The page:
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Discussion Starter · #1 · (Edited)
Greetings from a first time poster....

My father is trying to get the 4AC back together for his 86 hatch and has had several issues, due to the rebuilder core we used being from an 83 or 84 model (can't remember exactly). He ordered the kit for an 86, as externally both engines appeared identical. The indentations on the rod bearings were reversed on the later motors, so he had to buy earlier bearings and now, due to a faulty torque wrench stretching one of the rod bolts (recently returned:D), we've discovered that the bolts from the later motors (of which we have two extra) are larger.

My question regards the use of these earlier, smaller rod bolts. I understand that generally engineers tend to change things only when neccessary, so were there reliability issues with these earlier bolts. This will not be a track car of any sort, so if in general use they tend to be adequate, I would be interested if there is anyone out there who may have a few of the smaller bolts around they'd be willing to part with reasonably.

Let me know your opinion on this, as I'd like to see the ole man get his SR back on the road. Thanks.
 

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noadvertisingplease.com
85 Corolla GTS
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67 Posts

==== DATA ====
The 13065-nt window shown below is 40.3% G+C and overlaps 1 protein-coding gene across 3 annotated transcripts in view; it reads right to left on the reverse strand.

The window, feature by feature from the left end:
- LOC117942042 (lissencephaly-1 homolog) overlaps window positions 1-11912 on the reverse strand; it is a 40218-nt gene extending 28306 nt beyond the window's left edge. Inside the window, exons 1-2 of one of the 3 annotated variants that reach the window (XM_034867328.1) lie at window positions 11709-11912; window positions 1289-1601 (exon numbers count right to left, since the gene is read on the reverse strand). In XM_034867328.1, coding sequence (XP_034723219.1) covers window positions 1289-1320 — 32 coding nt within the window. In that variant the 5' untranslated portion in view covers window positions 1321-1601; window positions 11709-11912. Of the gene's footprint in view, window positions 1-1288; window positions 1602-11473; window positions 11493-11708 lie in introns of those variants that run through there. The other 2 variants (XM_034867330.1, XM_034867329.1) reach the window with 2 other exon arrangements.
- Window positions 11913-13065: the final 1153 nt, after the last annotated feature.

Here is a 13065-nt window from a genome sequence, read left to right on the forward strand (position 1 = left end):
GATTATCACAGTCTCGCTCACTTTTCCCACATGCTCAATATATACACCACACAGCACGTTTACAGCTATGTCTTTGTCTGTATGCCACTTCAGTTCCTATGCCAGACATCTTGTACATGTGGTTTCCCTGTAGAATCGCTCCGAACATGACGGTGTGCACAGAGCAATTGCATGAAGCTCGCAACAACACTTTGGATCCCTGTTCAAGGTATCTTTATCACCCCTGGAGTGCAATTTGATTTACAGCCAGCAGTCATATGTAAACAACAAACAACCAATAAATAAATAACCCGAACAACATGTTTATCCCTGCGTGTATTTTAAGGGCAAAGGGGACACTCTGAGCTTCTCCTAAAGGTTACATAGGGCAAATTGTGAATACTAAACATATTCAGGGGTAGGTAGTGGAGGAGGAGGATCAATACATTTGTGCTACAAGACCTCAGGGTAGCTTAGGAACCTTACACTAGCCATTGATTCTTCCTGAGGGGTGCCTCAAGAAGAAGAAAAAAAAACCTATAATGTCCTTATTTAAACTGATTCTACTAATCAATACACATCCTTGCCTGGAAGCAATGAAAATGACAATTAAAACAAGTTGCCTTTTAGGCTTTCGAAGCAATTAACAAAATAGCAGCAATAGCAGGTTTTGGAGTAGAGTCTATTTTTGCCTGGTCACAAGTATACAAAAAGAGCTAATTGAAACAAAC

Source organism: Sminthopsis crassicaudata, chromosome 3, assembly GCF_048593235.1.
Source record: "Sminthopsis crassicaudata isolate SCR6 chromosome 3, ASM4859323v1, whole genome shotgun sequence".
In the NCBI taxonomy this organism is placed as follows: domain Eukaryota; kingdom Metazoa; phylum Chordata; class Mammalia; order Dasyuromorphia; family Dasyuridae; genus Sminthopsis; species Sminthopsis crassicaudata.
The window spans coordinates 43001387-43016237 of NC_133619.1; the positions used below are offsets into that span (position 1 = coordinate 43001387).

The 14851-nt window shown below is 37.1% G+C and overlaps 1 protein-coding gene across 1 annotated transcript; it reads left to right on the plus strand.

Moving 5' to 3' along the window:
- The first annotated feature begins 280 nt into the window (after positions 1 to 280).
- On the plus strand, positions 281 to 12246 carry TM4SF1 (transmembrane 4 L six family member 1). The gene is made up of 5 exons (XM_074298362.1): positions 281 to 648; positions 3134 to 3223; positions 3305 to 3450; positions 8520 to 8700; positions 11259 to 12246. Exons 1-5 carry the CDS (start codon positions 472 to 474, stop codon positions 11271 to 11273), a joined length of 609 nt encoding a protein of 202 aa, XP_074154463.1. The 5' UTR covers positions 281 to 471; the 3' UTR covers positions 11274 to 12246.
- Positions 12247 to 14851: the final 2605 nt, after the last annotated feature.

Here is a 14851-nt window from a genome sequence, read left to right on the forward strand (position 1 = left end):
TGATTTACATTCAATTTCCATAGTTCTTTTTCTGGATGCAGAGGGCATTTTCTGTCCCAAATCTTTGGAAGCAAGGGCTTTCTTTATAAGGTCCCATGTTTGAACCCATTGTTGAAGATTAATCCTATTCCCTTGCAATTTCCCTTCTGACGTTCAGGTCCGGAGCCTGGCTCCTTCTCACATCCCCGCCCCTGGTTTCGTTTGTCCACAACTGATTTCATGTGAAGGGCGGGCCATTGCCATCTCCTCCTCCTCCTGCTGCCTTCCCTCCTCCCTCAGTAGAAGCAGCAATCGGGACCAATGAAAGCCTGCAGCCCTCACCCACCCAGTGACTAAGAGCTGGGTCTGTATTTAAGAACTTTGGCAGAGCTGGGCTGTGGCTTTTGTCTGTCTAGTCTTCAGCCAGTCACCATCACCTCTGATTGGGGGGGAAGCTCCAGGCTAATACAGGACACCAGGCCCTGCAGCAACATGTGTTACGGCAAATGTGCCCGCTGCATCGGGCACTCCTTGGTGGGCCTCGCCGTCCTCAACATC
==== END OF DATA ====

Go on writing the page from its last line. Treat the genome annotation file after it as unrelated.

Why not shop around for another used engine? I've seen 4AC engines for less than $200. They were available in so many corollas, right up until 1987 or so.

Then you could overhaul your complete core instead of frankensteining something together.

Next best option would be to check and see if early 4AG crank and rods would work.
 

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Discussion Starter · #4 ·
The problem is that he's already had the early rods resized and block machined. The difference between the size is fairly small, but enough that machining to fit them would be neccessary. We've got two of the later motors between us. I do appreciate the reply and advice though.

On a side note, it may come down to stepping up to some ARPs
 

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Owner of much Obsolete
1986 Corolla GT-S
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2,286 Posts
Rods/bolts were changed in 10/83, so any 4A-C before that had the smaller bolts. I've never seen any failures caused by rod bolts.

I'd suggest just getting the rod bolts you need, and using the already machined engine.

Jeff
 

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Discussion Starter · #6 ·
Just an update, we ended up finding a stock rod bolt. Toyota no longer makes the part, but by ordering a reman rod, we were able to get two. It will replace the stretched bolt and not force us to remove and ream the rods for the larger later model bolts or ARPs. Thanks to all who replied.
 

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Owner of much Obsolete
1986 Corolla GT-S
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2,286 Posts
There's definitely 1 rod bolt in the national warehouse in California, so you should have still been able to get one, but alas, as long as you got what you needed. :)

Jeff
 
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